Fiber is essential in a healthy and well-balanced diet. Including fiber-rich foods in your diet can help you lose weight, prevent heart problems, and improve your digestive health. Eating fiber-rich foods can change your lifestyle and physique. Unfortunately, most people do not get sufficient fiber in their diet.
What Is Fiber?
Fiber is contained in foods that come from plants. Since we cannot digest it, fiber just passes as is through our digestive system. Fish, meat, and dairy products do not contain fiber.
Fiber has two types: Soluble and insoluble. Soluble fiber usually dissolves in water while insoluble fiber does not. It is best to include both types of fiber in your diet since they can help improve your health in different ways. You can get fiber from eating fruits, vegetables, whole grains, seeds, nuts, and beans. Soluble fiber also keeps your colon healthy by feeding the healthy bacteria in the gut, which is similar to the effects of probiotics.
Fiber also helps relieve constipation by acting as a natural laxative. It can help people with loose stools and those who have the digestive disorder known as irritable bowel syndrome (IBS). If you have such disorders, you may consult a doctor or a dietitian for a proper diagnosis and management of your condition.
Foods rich in soluble fiber can help regulate blood sugar levels and insulin release. It can also help delay the emptying of your stomach, thereby controlling your hunger or appetite, which leads to weight loss.
Top 10 High-Fiber Foods
Processed foods such as bread and cereals contain fiber and are readily available in the market. However, the fiber content in these foods is not as healthy as most consumers think. They may even contain ingredients that can harm your health. For this reason, it is better to consume fresh whole foods to get the daily nutrients you need.
Here is a list of 10 foods with high-fiber content:
Carrots are beneficial for people with diabetes and heart problems. Aside from being a high-fiber food, carrots are also good for the eyes. They are rich in antioxidants and are beneficial for people with colon cancer.
To incorporate carrots into your diet, try adding shredded or chopped raw carrots to a salad. You can also add apples or beets to the shredded carrots and eat the mixture as a salad.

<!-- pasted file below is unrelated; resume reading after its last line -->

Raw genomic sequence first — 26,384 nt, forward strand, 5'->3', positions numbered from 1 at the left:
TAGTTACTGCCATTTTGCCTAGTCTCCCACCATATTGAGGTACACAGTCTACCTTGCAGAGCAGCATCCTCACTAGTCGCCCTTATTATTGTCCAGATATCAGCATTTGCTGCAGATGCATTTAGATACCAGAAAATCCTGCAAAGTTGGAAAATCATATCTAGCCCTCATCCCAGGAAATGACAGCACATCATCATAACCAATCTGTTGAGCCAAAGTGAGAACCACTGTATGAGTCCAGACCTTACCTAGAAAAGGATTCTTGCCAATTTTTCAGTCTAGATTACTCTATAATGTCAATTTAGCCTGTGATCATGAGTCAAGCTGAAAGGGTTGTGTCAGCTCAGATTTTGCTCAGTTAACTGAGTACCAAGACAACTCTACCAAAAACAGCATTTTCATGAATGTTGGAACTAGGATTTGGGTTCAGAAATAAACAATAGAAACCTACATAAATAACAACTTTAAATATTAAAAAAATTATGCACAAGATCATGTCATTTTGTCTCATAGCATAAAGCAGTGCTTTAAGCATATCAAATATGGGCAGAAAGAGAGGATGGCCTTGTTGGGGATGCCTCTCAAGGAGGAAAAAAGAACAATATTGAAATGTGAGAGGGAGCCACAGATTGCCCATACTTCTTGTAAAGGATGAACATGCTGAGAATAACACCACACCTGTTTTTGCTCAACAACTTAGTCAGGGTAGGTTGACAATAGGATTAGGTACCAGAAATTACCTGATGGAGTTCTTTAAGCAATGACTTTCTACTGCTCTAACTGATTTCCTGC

Carrots are particularly rich in soluble fiber, which binds with the bad cholesterol (LDL) in your gut and excrete it out of your system through your stool. Moreover, the soluble fiber in carrots slows down the sugar absorption in the intestinal walls, thereby inhibiting a sudden spike in blood glucose levels.
Raspberries are a great source of fiber among fruits. A cup of raspberries is equivalent to 8 grams of dietary fiber. They also contain copper, manganese, iron, magnesium, vitamin C, and vitamin B-complex. Aside from these nutrients, raspberries help prevent diseases since they are also rich in phyto-antioxidants such as quercetin, catechins, anthocyanin, and ellagic acid.
Including raspberries in your diet can help protect you against inflammation and other types of diseases.
Oats are one of the healthiest gluten-free grains. They are a good source of both soluble and insoluble fiber. Oats are often linked to regulating cholesterol and blood sugar levels. Aside from fiber, oats also contain essential vitamins, minerals, and antioxidants.
Studies have shown that the consumption of oats can promote weight loss as well as decrease the risk of developing type 1 diabetes and cardiac disorders.
4. Bell Peppers
A cup of bell peppers contains 1.7 grams of dietary fiber. Of this serving, 0.7 grams’ account to soluble fiber, which is 9 percent of the total daily consumption of fiber. Since bell peppers contain soluble fiber, when they are consumed, they absorb water in the intestines and form a thick mass. This mass will enable the slow passage of food through the digestive tract.
A slow rate of digestion may have a significant effect in regulating the amount of blood glucose and cholesterol released into the bloodstream. Considering bell pepper’s effect on cholesterol levels, including it in your daily diet may reduce your risk of developing heart diseases.
5. Black Beans